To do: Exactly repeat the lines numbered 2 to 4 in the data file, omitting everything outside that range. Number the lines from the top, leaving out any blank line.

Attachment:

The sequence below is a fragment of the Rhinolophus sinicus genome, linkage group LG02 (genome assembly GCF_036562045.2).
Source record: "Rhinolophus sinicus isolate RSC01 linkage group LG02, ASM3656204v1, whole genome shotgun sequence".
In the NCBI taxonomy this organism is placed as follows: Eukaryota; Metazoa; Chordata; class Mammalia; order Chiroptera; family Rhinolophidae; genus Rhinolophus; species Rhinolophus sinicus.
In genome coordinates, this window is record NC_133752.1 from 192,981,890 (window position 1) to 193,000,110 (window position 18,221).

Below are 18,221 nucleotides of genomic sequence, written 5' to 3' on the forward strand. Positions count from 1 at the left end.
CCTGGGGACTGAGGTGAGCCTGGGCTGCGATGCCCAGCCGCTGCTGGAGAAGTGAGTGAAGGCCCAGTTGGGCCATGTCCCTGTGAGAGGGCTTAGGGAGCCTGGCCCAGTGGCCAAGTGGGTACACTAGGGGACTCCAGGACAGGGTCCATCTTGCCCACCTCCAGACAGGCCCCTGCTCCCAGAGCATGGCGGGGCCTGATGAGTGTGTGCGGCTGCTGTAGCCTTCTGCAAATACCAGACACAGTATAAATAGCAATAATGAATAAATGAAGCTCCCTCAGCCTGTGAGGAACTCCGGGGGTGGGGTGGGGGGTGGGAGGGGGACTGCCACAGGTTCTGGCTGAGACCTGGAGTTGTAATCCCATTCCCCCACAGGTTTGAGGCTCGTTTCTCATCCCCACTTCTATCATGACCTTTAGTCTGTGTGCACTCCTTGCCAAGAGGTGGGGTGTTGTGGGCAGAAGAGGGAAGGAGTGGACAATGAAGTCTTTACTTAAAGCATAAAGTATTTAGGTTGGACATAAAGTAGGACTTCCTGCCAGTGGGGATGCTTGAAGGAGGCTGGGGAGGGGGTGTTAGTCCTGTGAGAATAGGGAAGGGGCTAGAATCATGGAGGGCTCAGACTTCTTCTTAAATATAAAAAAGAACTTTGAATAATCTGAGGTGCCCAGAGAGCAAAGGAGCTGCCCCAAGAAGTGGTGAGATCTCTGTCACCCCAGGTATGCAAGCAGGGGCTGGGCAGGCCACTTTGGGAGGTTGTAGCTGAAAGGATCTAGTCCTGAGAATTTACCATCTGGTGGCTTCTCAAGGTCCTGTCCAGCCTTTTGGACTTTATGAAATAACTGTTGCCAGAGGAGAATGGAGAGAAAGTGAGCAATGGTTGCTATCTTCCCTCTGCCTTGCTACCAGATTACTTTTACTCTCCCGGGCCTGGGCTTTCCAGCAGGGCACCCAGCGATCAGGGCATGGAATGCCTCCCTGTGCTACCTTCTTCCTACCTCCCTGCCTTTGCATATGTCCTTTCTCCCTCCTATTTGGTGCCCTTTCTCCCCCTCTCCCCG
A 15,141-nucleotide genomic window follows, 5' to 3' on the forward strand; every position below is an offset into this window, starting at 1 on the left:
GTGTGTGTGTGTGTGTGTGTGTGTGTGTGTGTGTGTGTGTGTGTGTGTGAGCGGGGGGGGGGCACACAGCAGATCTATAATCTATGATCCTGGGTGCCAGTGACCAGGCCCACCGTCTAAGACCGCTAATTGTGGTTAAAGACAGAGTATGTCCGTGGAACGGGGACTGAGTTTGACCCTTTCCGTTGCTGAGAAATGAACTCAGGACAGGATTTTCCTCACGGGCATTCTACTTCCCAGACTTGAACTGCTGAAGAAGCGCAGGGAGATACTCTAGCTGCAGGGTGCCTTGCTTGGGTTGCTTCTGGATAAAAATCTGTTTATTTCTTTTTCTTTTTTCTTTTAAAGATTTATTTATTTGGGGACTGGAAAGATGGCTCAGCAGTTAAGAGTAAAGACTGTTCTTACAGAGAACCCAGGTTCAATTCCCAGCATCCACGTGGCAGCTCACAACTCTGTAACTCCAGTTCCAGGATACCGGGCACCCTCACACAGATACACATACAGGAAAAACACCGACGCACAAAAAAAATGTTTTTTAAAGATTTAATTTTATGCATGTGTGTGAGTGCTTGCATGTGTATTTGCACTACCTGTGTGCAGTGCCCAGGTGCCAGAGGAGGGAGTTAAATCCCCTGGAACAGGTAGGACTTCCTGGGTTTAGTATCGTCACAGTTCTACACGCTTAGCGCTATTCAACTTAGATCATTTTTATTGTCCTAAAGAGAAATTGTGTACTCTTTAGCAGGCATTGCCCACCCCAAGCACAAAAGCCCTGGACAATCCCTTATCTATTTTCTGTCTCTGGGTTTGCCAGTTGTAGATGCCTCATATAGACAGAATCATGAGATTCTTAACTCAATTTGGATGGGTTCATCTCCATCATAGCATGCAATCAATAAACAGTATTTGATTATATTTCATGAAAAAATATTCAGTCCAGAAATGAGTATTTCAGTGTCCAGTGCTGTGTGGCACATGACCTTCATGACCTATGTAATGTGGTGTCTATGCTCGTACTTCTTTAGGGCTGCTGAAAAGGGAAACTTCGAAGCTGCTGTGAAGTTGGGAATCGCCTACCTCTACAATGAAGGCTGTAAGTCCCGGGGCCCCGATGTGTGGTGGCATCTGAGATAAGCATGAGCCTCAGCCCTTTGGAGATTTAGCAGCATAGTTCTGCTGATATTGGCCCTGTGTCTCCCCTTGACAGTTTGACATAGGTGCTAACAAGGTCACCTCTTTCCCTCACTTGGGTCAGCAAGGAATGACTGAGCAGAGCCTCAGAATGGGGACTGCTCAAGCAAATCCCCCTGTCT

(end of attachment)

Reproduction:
Source record: "Rhinolophus sinicus isolate RSC01 linkage group LG02, ASM3656204v1, whole genome shotgun sequence".
In the NCBI taxonomy this organism is placed as follows: Eukaryota; Metazoa; Chordata; class Mammalia; order Chiroptera; family Rhinolophidae; genus Rhinolophus; species Rhinolophus sinicus.
In genome coordinates, this window is record NC_133752.1 from 192,981,890 (window position 1) to 193,000,110 (window position 18,221).